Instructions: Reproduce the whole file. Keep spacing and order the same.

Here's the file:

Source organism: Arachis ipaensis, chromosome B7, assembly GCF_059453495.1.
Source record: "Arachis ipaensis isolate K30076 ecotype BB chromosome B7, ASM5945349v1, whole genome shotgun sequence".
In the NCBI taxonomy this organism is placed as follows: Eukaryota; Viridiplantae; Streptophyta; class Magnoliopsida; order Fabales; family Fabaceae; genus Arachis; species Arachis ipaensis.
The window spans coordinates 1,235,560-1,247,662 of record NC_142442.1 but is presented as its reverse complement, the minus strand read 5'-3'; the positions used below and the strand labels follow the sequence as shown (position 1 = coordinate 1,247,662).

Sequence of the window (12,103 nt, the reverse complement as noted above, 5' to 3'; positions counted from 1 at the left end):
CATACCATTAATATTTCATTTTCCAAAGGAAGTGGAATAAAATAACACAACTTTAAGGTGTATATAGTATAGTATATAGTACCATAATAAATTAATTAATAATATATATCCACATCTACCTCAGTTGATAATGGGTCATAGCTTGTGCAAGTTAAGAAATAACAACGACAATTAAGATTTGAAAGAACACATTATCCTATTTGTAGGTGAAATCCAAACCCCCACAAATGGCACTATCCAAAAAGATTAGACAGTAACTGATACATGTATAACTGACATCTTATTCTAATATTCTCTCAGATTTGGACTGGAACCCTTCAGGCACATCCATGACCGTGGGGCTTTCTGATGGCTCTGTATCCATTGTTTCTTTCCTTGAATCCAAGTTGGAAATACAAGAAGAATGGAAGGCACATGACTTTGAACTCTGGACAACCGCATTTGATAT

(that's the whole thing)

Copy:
Source organism: Arachis ipaensis, chromosome B7, assembly GCF_059453495.1.
Source record: "Arachis ipaensis isolate K30076 ecotype BB chromosome B7, ASM5945349v1, whole genome shotgun sequence".
In the NCBI taxonomy this organism is placed as follows: Eukaryota; Viridiplantae; Streptophyta; class Magnoliopsida; order Fabales; family Fabaceae; genus Arachis; species Arachis ipaensis.
The window spans coordinates 1,235,560-1,247,662 of record NC_142442.1 but is presented as its reverse complement, the minus strand read 5'-3'; the positions used below and the strand labels follow the sequence as shown (position 1 = coordinate 1,247,662).

Sequence of the window (12,103 nt, the reverse complement as noted above, 5' to 3'; positions counted from 1 at the left end):
CATACCATTAATATTTCATTTTCCAAAGGAAGTGGAATAAAATAACACAACTTTAAGGTGTATATAGTATAGTATATAGTACCATAATAAATTAATTAATAATATATATCCACATCTACCTCAGTTGATAATGGGTCATAGCTTGTGCAAGTTAAGAAATAACAACGACAATTAAGATTTGAAAGAACACATTATCCTATTTGTAGGTGAAATCCAAACCCCCACAAATGGCACTATCCAAAAAGATTAGACAGTAACTGATACATGTATAACTGACATCTTATTCTAATATTCTCTCAGATTTGGACTGGAACCCTTCAGGCACATCCATGACCGTGGGGCTTTCTGATGGCTCTGTATCCATTGTTTCTTTCCTTGAATCCAAGTTGGAAATACAAGAAGAATGGAAGGCACATGACTTTGAACTCTGGACAACCGCATTTGATAT